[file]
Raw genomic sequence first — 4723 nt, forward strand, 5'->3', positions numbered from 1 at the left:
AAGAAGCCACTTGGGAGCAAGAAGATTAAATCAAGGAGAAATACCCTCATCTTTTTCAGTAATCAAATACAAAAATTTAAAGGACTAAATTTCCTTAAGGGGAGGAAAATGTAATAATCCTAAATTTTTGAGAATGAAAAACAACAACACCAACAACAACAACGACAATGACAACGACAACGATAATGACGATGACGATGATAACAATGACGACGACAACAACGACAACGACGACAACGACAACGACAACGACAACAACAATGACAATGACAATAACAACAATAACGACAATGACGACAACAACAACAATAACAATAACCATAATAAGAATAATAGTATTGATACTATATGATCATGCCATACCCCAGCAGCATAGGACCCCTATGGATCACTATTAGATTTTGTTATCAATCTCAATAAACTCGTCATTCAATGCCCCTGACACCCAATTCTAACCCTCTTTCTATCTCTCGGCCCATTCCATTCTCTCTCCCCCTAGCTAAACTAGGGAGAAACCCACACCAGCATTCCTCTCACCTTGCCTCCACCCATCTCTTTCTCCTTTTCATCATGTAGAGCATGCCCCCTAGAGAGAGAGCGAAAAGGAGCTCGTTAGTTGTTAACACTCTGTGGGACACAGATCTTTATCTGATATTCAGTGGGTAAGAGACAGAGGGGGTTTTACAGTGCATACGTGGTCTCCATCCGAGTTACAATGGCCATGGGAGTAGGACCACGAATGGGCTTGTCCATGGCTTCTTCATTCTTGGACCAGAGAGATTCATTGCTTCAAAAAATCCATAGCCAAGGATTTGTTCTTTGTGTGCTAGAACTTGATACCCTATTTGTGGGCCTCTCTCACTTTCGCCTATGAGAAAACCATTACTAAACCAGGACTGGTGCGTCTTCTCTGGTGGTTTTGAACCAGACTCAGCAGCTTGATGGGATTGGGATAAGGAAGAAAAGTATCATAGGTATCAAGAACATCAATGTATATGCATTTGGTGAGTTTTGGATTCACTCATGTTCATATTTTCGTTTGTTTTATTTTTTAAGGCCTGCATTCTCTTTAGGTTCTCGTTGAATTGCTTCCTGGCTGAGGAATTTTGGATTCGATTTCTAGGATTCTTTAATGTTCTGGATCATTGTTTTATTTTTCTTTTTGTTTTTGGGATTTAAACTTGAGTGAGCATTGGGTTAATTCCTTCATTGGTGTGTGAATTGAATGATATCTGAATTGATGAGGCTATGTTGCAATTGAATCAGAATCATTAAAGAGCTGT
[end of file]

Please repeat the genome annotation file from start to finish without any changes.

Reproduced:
Raw genomic sequence first — 4723 nt, forward strand, 5'->3', positions numbered from 1 at the left:
AAGAAGCCACTTGGGAGCAAGAAGATTAAATCAAGGAGAAATACCCTCATCTTTTTCAGTAATCAAATACAAAAATTTAAAGGACTAAATTTCCTTAAGGGGAGGAAAATGTAATAATCCTAAATTTTTGAGAATGAAAAACAACAACACCAACAACAACAACGACAATGACAACGACAACGATAATGACGATGACGATGATAACAATGACGACGACAACAACGACAACGACGACAACGACAACGACAACGACAACAACAATGACAATGACAATAACAACAATAACGACAATGACGACAACAACAACAATAACAATAACCATAATAAGAATAATAGTATTGATACTATATGATCATGCCATACCCCAGCAGCATAGGACCCCTATGGATCACTATTAGATTTTGTTATCAATCTCAATAAACTCGTCATTCAATGCCCCTGACACCCAATTCTAACCCTCTTTCTATCTCTCGGCCCATTCCATTCTCTCTCCCCCTAGCTAAACTAGGGAGAAACCCACACCAGCATTCCTCTCACCTTGCCTCCACCCATCTCTTTCTCCTTTTCATCATGTAGAGCATGCCCCCTAGAGAGAGAGCGAAAAGGAGCTCGTTAGTTGTTAACACTCTGTGGGACACAGATCTTTATCTGATATTCAGTGGGTAAGAGACAGAGGGGGTTTTACAGTGCATACGTGGTCTCCATCCGAGTTACAATGGCCATGGGAGTAGGACCACGAATGGGCTTGTCCATGGCTTCTTCATTCTTGGACCAGAGAGATTCATTGCTTCAAAAAATCCATAGCCAAGGATTTGTTCTTTGTGTGCTAGAACTTGATACCCTATTTGTGGGCCTCTCTCACTTTCGCCTATGAGAAAACCATTACTAAACCAGGACTGGTGCGTCTTCTCTGGTGGTTTTGAACCAGACTCAGCAGCTTGATGGGATTGGGATAAGGAAGAAAAGTATCATAGGTATCAAGAACATCAATGTATATGCATTTGGTGAGTTTTGGATTCACTCATGTTCATATTTTCGTTTGTTTTATTTTTTAAGGCCTGCATTCTCTTTAGGTTCTCGTTGAATTGCTTCCTGGCTGAGGAATTTTGGATTCGATTTCTAGGATTCTTTAATGTTCTGGATCATTGTTTTATTTTTCTTTTTGTTTTTGGGATTTAAACTTGAGTGAGCATTGGGTTAATTCCTTCATTGGTGTGTGAATTGAATGATATCTGAATTGATGAGGCTATGTTGCAATTGAATCAGAATCATTAAAGAGCTGT